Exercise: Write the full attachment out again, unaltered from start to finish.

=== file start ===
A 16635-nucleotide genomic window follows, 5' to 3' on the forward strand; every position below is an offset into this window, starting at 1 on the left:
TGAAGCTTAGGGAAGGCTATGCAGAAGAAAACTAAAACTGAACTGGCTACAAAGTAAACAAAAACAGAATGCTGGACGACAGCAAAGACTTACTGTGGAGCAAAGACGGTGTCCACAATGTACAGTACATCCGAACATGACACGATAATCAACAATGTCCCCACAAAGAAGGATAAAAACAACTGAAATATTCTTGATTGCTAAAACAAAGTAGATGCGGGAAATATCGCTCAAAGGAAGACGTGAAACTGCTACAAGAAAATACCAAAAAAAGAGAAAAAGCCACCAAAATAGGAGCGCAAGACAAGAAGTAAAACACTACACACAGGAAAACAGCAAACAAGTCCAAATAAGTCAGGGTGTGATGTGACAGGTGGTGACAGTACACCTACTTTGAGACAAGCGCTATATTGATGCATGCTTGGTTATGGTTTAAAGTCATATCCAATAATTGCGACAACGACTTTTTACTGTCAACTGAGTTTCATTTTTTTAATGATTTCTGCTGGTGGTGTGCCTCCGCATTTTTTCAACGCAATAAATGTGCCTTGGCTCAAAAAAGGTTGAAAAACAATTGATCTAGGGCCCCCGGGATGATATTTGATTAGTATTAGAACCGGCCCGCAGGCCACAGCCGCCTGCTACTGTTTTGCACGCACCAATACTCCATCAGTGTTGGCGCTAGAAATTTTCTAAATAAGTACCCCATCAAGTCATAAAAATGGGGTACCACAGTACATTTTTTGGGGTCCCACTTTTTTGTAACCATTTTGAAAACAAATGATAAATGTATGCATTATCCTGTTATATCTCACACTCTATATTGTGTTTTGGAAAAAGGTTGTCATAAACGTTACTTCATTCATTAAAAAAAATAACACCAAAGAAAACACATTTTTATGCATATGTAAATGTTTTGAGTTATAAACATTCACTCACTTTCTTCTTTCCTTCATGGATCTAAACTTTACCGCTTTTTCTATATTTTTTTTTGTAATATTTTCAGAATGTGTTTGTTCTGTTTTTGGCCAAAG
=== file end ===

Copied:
A 16635-nucleotide genomic window follows, 5' to 3' on the forward strand; every position below is an offset into this window, starting at 1 on the left:
TGAAGCTTAGGGAAGGCTATGCAGAAGAAAACTAAAACTGAACTGGCTACAAAGTAAACAAAAACAGAATGCTGGACGACAGCAAAGACTTACTGTGGAGCAAAGACGGTGTCCACAATGTACAGTACATCCGAACATGACACGATAATCAACAATGTCCCCACAAAGAAGGATAAAAACAACTGAAATATTCTTGATTGCTAAAACAAAGTAGATGCGGGAAATATCGCTCAAAGGAAGACGTGAAACTGCTACAAGAAAATACCAAAAAAAGAGAAAAAGCCACCAAAATAGGAGCGCAAGACAAGAAGTAAAACACTACACACAGGAAAACAGCAAACAAGTCCAAATAAGTCAGGGTGTGATGTGACAGGTGGTGACAGTACACCTACTTTGAGACAAGCGCTATATTGATGCATGCTTGGTTATGGTTTAAAGTCATATCCAATAATTGCGACAACGACTTTTTACTGTCAACTGAGTTTCATTTTTTTAATGATTTCTGCTGGTGGTGTGCCTCCGCATTTTTTCAACGCAATAAATGTGCCTTGGCTCAAAAAAGGTTGAAAAACAATTGATCTAGGGCCCCCGGGATGATATTTGATTAGTATTAGAACCGGCCCGCAGGCCACAGCCGCCTGCTACTGTTTTGCACGCACCAATACTCCATCAGTGTTGGCGCTAGAAATTTTCTAAATAAGTACCCCATCAAGTCATAAAAATGGGGTACCACAGTACATTTTTTGGGGTCCCACTTTTTTGTAACCATTTTGAAAACAAATGATAAATGTATGCATTATCCTGTTATATCTCACACTCTATATTGTGTTTTGGAAAAAGGTTGTCATAAACGTTACTTCATTCATTAAAAAAAATAACACCAAAGAAAACACATTTTTATGCATATGTAAATGTTTTGAGTTATAAACATTCACTCACTTTCTTCTTTCCTTCATGGATCTAAACTTTACCGCTTTTTCTATATTTTTTTTTGTAATATTTTCAGAATGTGTTTGTTCTGTTTTTGGCCAAAG